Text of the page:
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Top Bis Banker Sees No End To Credit Crunch Fallout

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DAVOS, Switzerland (Reuters)

There is no end in sight to fallout from the credit squeeze that may trigger a big slowdown in U.S. growth and chill other economies too, a top central banker said on Friday.

This week, stocks suffered their biggest one-day fall since the 9/11 attacks on the United States as investors feared the credit squeeze triggered last August by defaults in the U.S. mortgage market would tip the United States into recession.

The severity of the credit crisis has cost banks over $100 billion (50.5 billion pound) in writedowns as buyers shun complex financial products linked to unpaid home loans.

"We don't know how far this deleveraging and weakness in the pricing of risky assets will go," Malcolm Knight, general manager and CEO of the Bank of International Settlements told Reuters.

"If it begins to significantly affect the real economy, in the U.S. in particular, then it creates the risk that there will be a significant period of weak global economic performance," the head of the central bankers' bank said.

"The idea that the rest of the world will be immune to that development is a bit eccentric," Knight added.

Top EU policymakers insisted this week the 27-nation bloc was in a better situation to weather any downturn than the United States, which is saddled with weak consumer savings and high public deficits.

And Australia's Trade Minister Simon Crean told Reuters on Friday Australia's export markets to Asia would shield it from credit crunch fallout.


The length of time it was taking to identify and quantify remaining writedowns has prompted regulators and central bankers to review whether market rules need changing.

Knight said the crisis has shown that the world's financial regulatory system was "Balkanised" or segmented and in need of better coordination among watchdogs.

"It leads you to a very clear conclusion, which is that unless there is a way to get valuations of financial firms in a more timely manner and more consistently across institutions -- until that uncertainty can be eliminated -- this deleveraging dynamic is going to continue," Knight said.

It was not possible to predict which market will suffer next, Knight said but he stopped short of calling for radical remedies.

"A lot of these things should be fixable by the private sector with light touch regulatory involvement. But where there are market failures the regulatory authorities are going to have to step in," Knight said.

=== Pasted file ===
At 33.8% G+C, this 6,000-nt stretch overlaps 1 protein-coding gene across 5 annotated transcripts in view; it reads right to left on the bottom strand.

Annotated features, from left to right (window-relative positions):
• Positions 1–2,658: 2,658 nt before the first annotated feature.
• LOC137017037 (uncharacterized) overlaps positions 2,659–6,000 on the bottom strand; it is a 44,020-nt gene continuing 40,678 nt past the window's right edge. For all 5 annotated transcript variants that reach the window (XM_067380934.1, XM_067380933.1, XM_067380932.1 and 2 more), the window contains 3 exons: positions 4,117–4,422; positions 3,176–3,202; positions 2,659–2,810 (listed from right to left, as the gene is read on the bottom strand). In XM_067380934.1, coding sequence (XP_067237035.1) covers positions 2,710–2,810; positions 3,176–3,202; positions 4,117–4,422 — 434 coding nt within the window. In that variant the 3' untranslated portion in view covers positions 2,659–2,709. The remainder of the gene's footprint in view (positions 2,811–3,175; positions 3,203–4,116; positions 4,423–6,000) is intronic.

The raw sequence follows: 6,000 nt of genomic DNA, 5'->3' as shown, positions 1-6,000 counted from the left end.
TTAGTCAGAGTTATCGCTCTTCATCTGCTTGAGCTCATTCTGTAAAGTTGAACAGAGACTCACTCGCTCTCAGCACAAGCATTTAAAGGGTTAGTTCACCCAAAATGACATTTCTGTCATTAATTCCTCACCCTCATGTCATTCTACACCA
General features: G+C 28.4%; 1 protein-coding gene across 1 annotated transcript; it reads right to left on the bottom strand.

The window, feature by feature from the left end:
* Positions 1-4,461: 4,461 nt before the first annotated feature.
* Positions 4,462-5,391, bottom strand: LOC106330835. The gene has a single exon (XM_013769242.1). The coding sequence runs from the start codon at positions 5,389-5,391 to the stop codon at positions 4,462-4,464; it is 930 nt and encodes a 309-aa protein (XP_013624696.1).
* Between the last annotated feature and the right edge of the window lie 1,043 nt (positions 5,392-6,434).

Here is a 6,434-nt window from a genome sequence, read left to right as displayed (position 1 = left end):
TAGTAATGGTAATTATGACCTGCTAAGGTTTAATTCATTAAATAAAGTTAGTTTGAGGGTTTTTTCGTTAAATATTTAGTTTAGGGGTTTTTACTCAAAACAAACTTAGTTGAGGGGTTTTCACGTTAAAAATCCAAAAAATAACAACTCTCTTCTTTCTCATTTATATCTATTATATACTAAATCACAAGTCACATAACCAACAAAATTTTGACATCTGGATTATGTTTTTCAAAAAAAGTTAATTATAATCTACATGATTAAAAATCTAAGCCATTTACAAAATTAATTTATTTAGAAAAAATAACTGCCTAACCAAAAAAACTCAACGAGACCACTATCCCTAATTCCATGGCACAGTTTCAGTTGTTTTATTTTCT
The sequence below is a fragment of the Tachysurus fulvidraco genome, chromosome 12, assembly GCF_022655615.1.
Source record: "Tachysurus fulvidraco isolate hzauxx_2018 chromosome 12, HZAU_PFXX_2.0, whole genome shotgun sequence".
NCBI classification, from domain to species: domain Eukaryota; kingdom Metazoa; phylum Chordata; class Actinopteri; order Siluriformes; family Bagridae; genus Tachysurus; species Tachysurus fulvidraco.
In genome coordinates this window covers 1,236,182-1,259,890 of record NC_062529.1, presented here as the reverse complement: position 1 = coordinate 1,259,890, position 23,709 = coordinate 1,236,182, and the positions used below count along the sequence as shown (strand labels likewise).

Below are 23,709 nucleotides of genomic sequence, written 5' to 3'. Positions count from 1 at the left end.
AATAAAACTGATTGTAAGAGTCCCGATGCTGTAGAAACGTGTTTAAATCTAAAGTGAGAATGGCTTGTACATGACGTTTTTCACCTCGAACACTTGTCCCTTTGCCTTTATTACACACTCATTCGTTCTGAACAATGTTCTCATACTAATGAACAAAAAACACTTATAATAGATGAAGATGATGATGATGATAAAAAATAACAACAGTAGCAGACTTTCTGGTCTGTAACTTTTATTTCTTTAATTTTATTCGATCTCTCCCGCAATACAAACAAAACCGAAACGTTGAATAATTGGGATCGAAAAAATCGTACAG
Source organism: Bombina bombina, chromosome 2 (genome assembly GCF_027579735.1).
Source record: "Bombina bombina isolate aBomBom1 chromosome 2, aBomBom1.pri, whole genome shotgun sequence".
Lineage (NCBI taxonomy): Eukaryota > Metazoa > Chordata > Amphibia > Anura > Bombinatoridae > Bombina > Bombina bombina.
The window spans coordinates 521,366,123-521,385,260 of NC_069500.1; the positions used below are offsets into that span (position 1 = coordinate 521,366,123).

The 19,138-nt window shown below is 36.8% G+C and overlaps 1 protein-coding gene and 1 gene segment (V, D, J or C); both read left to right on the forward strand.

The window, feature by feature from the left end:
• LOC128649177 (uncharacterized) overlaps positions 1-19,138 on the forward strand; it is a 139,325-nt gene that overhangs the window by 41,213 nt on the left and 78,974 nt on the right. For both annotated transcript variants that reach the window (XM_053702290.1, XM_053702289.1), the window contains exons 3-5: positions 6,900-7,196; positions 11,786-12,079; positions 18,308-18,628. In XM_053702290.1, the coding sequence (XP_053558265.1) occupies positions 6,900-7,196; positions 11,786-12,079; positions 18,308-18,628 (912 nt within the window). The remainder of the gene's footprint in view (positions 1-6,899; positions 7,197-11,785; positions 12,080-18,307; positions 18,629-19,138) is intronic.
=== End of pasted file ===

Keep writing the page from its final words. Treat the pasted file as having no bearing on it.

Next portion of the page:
A global financial system needed a global approach.

"There needs to be much more cooperation among financial regulators and supervisors across market segments and jurisdictions," he added.

"The objectives of regulation have to be made more clear and exacting, the regulation has to be principles-based, and the process of strengthening financial regulation should involve more dialogue with the private sector on what things should be fixed," Knight said.

Slower U.S. growth would see the rest of the world becoming less willing to fund American's big current account deficit, thus putting downward pressure on domestic demand, a core driver of the economy.

"An element of that external adjustment process could be increased volatility of exchange rates, which could create a lot of tensions. That's a very important element that central banks and finance ministries need to take into account," Knight said.
Edited by the_austrian
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Top EU policymakers insisted this week the 27-nation bloc was in a better situation to weather any downturn than the United States, which is saddled with weak consumer savings and high public deficits.

Yep, UK Finances are just fine, there's no way the UK could be saddled with weak consumer savings and high public deficits, so we are in a great situation to weather any financial storm.

Move along sheeple, nothing to see here, it's only a US problem, the economy is just fine, Gordon and Darling have it under control......

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